Description: This, volume two, deals with 1798-1799, the Egyptian Campaign and the accession to power, general Bonaparte getting to grips with his dream of the Orient: a region with a difficult climate, complicated daily organisation, popular revolts, war. The perfect moment for Napoleon to show his sense of organisation and his remarkable ability to improvise, his obstinacy, but also his implacable toughness: an apprentice head of state, whom the Brumaire coup d'etat catapulted to power in France.
Comprising 2,550 letters, of which about one thousand not published in the Correspondance published during the Second Empire, complete with explanatory notes, a detailed chronology, three indices, maps and facsimiles, this volume, with a preface by professor Henry Laurens, of the Collège de France, also includes two studies, one by Gabriel Madec on Bonaparte's headquarters and one by Pierre Branda on finances in Egypt.
With the support of the Archives de France and the Fondation La Poste, this operation to publish -in twelve volumes- this Correspondance générale has up to now included the collaboration of two hundred people and should end at the beginning of 2009. Emilie Barthet, the person in charge of the correspondance project at the Fondation Napoléon, reports on the project as a whole and the difficulties faced.
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Place and publisher: Paris: Fayard
Date of publication: 2005
Number of pages: 1270
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From the publishers:
"There is no sacrifice, not even that of life, which I am not ready to make for the interests of France.” With those words, Napoleon Bonaparte abdicated the throne of his French Empire on 11 April 1814. After the disastrous retreat of his Grande Armée from Russia with heavy losses and the invasion of France by Allied troops, his generals revolted and forced his abdication at Fontainebleau. Napoleon was sent into exile to the island of Elba, off the coast of Italy. It would be impossible for someone who had crowned himself emperor and dominated almost all of Europe for many years to accept such a sedate and quiet retirement at the age of just 45. The remarkable sequence of events that saw Napoleon escape from Elba, return triumphantly to Paris and finally meet his destiny at Waterloo were to become known as The Hundred Days — and that is where we pick up the trail in this title of the Let's Trail series. You can visit Elba or journey within France to Antibes, Grenoble and/or Paris. You may visit Belgium where you will the see the battlefield of Waterloo and relive these events all the time travelling in Napoleon's footsteps.
Place and publisher: CreateSpace Independent Publishing Platform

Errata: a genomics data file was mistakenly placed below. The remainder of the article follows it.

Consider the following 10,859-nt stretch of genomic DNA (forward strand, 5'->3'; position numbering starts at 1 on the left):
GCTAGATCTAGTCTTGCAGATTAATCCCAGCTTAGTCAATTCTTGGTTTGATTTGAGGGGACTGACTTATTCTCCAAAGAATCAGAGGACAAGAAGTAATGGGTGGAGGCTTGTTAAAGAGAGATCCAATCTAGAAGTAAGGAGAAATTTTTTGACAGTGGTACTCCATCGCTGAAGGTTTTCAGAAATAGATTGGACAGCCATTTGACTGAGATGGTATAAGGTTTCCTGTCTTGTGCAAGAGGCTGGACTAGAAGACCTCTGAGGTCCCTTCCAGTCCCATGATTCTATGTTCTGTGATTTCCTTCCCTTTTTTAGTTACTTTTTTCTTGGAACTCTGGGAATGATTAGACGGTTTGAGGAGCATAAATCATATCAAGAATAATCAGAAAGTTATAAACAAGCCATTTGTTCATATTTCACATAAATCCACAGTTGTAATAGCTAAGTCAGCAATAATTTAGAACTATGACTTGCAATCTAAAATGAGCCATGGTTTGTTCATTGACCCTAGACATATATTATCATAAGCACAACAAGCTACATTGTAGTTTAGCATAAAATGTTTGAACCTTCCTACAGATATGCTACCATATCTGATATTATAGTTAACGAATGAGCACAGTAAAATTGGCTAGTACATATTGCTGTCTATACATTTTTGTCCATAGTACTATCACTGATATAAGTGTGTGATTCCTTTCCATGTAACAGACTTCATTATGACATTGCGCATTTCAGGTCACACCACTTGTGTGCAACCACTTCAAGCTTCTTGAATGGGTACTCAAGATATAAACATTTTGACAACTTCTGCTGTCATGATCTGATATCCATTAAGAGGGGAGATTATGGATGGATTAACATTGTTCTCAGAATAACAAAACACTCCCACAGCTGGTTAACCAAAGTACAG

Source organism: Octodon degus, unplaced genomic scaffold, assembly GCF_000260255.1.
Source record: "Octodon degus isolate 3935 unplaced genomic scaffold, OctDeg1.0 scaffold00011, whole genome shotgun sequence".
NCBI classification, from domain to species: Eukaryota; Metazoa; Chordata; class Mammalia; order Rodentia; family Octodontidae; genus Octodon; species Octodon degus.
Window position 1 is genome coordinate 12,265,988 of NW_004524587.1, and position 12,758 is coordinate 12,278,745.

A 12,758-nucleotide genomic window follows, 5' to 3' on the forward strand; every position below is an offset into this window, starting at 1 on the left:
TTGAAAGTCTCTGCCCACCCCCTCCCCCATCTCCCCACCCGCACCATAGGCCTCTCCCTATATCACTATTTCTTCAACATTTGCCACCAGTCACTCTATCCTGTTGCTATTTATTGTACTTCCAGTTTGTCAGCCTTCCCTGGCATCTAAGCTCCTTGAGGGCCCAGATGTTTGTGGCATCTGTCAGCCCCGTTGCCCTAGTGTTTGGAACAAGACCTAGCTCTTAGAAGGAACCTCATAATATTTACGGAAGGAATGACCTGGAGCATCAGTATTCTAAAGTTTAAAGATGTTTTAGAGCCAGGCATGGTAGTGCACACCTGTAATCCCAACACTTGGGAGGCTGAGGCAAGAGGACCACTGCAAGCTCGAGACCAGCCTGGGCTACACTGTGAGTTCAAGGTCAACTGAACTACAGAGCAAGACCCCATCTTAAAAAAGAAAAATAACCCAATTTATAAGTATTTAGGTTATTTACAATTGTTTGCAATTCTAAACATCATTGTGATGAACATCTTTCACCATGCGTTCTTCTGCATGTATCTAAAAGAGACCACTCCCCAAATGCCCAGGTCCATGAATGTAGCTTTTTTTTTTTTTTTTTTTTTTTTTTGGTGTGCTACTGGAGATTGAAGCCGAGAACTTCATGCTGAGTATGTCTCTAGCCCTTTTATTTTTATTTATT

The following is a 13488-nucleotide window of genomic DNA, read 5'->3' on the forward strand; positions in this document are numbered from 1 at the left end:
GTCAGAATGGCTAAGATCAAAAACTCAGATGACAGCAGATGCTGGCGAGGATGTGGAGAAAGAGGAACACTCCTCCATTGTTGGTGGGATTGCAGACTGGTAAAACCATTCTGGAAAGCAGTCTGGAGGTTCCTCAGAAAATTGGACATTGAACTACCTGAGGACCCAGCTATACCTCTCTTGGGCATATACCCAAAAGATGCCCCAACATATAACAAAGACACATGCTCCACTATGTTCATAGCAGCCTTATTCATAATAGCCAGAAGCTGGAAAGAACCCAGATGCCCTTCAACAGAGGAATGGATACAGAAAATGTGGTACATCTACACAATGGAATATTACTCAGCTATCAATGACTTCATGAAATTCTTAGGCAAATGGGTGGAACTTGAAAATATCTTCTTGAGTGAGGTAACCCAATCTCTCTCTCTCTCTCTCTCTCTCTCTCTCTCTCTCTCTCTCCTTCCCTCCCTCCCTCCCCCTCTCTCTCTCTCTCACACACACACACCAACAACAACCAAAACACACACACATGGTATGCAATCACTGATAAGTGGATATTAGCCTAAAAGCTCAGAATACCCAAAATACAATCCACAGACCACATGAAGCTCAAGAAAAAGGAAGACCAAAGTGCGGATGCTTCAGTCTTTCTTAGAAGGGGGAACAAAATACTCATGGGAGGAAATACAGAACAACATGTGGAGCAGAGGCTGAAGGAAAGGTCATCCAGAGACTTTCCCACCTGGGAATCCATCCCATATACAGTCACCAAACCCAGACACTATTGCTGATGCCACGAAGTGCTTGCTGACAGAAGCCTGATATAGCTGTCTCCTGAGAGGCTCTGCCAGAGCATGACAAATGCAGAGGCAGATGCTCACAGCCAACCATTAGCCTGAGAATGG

Date of publication: 2014
Number of pages: 132
From the publishers:
In the centre of Mantua, a covered bridge stretches over the narrow Rio where vendors sell fish from pushcarts just as locals did more than two hundred years ago when Napoleon Bonaparte laid siege to the city. Four cannon balls protruding out of an adjacent wall offer a tacit monument to the sufferings of townspeople during the 1796–1797 siege, when the city, held by Austrian troops, finally fell under French control. Two years later, Mantua was again barraged, this time by a combined Austrian and Russian army, which took it back after four months. In Napoleon in Italy, Phillip R. Cuccia brings to light two understudied aspects of these trying periods in Mantua's history: siege warfare and the conditions it created inside the city.
Drawing on underutilized military records in Austrian, French, and Italian archives, Cuccia delves into these conflicts to integrate political and social issues with a campaign study. Unlike other military histories of the era, Napoleon in Italy brings to light the words of soldiers, leaders, and citizens who experienced the sieges firsthand. Cuccia also shows how the sieges had consequences long after they were over. The surrender and proposed court-martial of François-Philippe de Foissac-Latour, the French general in charge of Mantua in 1799, sheds new light on Napoleon's disdain for defeat. Foissac-Latour faced Napoleon's ire, expulsion from the army, and harsh public criticism.
Napoleon in Italy is not only the story of Mantua's strategic importance. Mantua also symbolized Napoleon's voracious determination to win and Austria's desperation to retain its possessions. By placing the sieges of Mantua in an eighteenth-century international context, Cuccia introduces readers to a broader understanding of siege warfare and of how the global impacts the local.
Phillip R. Cuccia is a U.S. Army Attaché in Rome. His article, "Controlling the Archives: The Requisition, Removal, and Return of the Vatican Archives during the Age of Napoleon", appeared in Napoleonica.La Revue in 2013.
Place and publisher: Norman: University of Oklahoma Press
Date of publication: 2014
Number of pages: 328
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